Alex Feechan, founder and CEO of outdoor clothing brand Findra, gives a masterclass on starting your own product or clothing business. From research, market validation, to knowing your customer and shrewd proto-typing of a capsule product range, she gets into the detail of how she spent a year de-risking and building customer and industry validation for her new clothing brand in its "pre-start" phase - all before spending any money. She explains why slowing down was so critical to success, because it let her really understand her customer needs, how she has learned to listen to and trust her gut instincts - and why fours years in and significant growth later, she might just be at the start line.
Rachel Bews founded ALICAS, a startup with social purpose and ambitions to scale globally, and she joins Vicky Brock to discuss the particular factors 'for good' businesses need to think about as they startup and plan their growth. A social media professional, with an extensive background in content marketing, she also advises an entrepreneur struggling to get an impact from their social marketing efforts that perception is reality - founders can't afford to be so busy working on their startups that they delay working on the business and personal brands, as they are the same thing. She provides some tips, tools and organic & paid approaches that will help young businesses get more impact from their social media and social purpose efforts - and announces her new Tags-On clothing appeal, to help women fleeing domestic violence to dress with confidence and dignity.
Entrepreneur Jamie Shankland has taken products to market in 40 countries and has found problems worth solving in sectors including oil & gas, fashion and online events planning. He shares the lessons he has learned about ensuring customer meetings have meaningful outcomes, better business development, finding out what customers really, really want as he advises a founder with only 7 months cash left who is trapped having lots of conversations that have yet to convert into paying customers. "You need to reach out to people as you design and certainly before you finish the product. We're ultimately solving problems, your product is only that thing that solves the problem - it is that underlying customer problem that drives everything. Whenever you speak to a customer, it has to be linked to an outcome."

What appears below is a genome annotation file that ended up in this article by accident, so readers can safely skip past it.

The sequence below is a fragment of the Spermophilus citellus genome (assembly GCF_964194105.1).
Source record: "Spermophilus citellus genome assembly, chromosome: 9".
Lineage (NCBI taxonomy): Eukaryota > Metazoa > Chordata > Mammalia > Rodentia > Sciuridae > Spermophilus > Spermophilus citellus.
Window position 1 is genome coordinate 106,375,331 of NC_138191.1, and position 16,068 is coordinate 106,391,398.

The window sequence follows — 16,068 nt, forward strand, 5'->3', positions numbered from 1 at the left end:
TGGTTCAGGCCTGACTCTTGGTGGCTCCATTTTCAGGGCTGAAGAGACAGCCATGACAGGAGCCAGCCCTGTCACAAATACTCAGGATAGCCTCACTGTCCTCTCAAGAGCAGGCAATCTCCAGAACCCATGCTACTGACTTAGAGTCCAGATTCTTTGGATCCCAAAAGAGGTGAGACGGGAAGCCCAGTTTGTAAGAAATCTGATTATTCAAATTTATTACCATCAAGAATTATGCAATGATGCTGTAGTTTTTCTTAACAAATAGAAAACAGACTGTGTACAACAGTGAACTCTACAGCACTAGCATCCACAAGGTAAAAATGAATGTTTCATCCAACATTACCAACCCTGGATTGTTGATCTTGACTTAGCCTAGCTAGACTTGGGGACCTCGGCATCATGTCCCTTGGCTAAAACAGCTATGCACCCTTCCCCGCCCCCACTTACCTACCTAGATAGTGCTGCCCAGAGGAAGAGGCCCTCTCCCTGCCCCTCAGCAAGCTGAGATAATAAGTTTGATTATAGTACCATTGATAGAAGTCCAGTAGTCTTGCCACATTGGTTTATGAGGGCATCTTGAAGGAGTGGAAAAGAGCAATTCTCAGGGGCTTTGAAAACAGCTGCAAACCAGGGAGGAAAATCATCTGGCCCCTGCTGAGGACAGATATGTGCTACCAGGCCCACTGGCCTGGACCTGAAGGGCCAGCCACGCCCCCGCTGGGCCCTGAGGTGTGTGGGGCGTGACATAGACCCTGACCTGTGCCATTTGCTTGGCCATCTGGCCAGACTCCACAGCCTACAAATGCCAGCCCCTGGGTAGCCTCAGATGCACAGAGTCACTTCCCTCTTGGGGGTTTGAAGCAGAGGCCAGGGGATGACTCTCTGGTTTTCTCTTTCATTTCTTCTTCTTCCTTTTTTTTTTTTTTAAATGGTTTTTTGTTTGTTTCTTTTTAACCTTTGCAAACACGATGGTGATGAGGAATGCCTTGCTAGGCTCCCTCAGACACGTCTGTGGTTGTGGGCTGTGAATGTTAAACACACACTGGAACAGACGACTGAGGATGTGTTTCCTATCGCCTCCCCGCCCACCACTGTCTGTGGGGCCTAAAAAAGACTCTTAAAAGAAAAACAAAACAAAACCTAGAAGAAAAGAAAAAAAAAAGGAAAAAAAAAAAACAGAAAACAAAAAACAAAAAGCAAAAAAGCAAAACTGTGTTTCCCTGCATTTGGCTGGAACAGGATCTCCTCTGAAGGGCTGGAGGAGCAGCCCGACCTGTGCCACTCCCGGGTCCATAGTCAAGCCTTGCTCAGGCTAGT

CEO, Chairman and NXD Kenny Fraser advises a solo founder having an existential crisis about what their role as CEO should be, urges entrepreneurs not to neglect their own personal and professional development - and advises a founder to forget everything they've heard about sales and commissions, in order to ensure their team remains aligned to common goals and a shared compensation structure. Great insights on people, teams, incentives and the growth mindset.
Taking a more thoughtful approach to understanding market focus was a major learning for Wendy Lea, when as an experienced CEO of a very hot, very high growth VC backed freemium software startup, her urgency to execute led to mistakes that she now recognizes were avoidable. Answering a question posed by a student startup, she references Steve Blank as someone she learns from every single time they meet and shares her thoughts on why a customer development playbook is a necessary reality check to all the BS talked around product-market fit.
Having delivered business solutions in 30 countries, Wendy brings a worldly point of view to digital innovation and her entrepreneurial pursuits - she's currently CEO of Cintrifuse and on the Board of Techstars. In 2012 and 2013, she was recognized as a Women of Influence in Silicon Valley and in San Francisco.